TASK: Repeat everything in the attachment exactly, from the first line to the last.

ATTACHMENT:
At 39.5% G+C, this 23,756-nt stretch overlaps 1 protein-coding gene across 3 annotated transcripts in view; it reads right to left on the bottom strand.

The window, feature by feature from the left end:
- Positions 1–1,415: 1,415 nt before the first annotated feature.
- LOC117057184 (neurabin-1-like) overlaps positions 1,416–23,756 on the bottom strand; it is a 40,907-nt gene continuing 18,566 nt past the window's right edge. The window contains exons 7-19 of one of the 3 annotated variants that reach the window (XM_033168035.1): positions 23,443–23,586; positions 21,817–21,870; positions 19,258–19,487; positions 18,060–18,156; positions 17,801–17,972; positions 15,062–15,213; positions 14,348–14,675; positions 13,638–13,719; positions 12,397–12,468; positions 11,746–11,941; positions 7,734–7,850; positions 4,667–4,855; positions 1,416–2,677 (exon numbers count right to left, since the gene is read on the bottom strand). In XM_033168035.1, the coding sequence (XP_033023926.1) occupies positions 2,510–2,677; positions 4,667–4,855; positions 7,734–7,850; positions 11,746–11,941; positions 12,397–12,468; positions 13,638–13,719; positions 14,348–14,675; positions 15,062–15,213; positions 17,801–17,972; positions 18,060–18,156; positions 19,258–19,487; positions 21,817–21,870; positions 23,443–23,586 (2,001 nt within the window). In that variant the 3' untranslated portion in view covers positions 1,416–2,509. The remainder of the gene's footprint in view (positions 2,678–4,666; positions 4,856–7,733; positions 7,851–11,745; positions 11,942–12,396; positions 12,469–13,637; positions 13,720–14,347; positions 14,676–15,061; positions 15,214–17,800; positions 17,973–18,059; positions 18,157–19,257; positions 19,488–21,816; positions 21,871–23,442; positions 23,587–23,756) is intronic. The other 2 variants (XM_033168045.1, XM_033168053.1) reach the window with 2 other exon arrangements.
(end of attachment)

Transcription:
At 39.5% G+C, this 23,756-nt stretch overlaps 1 protein-coding gene across 3 annotated transcripts in view; it reads right to left on the bottom strand.

The window, feature by feature from the left end:
- Positions 1–1,415: 1,415 nt before the first annotated feature.
- LOC117057184 (neurabin-1-like) overlaps positions 1,416–23,756 on the bottom strand; it is a 40,907-nt gene continuing 18,566 nt past the window's right edge. The window contains exons 7-19 of one of the 3 annotated variants that reach the window (XM_033168035.1): positions 23,443–23,586; positions 21,817–21,870; positions 19,258–19,487; positions 18,060–18,156; positions 17,801–17,972; positions 15,062–15,213; positions 14,348–14,675; positions 13,638–13,719; positions 12,397–12,468; positions 11,746–11,941; positions 7,734–7,850; positions 4,667–4,855; positions 1,416–2,677 (exon numbers count right to left, since the gene is read on the bottom strand). In XM_033168035.1, the coding sequence (XP_033023926.1) occupies positions 2,510–2,677; positions 4,667–4,855; positions 7,734–7,850; positions 11,746–11,941; positions 12,397–12,468; positions 13,638–13,719; positions 14,348–14,675; positions 15,062–15,213; positions 17,801–17,972; positions 18,060–18,156; positions 19,258–19,487; positions 21,817–21,870; positions 23,443–23,586 (2,001 nt within the window). In that variant the 3' untranslated portion in view covers positions 1,416–2,509. The remainder of the gene's footprint in view (positions 2,678–4,666; positions 4,856–7,733; positions 7,851–11,745; positions 11,942–12,396; positions 12,469–13,637; positions 13,720–14,347; positions 14,676–15,061; positions 15,214–17,800; positions 17,973–18,059; positions 18,157–19,257; positions 19,488–21,816; positions 21,871–23,442; positions 23,587–23,756) is intronic. The other 2 variants (XM_033168045.1, XM_033168053.1) reach the window with 2 other exon arrangements.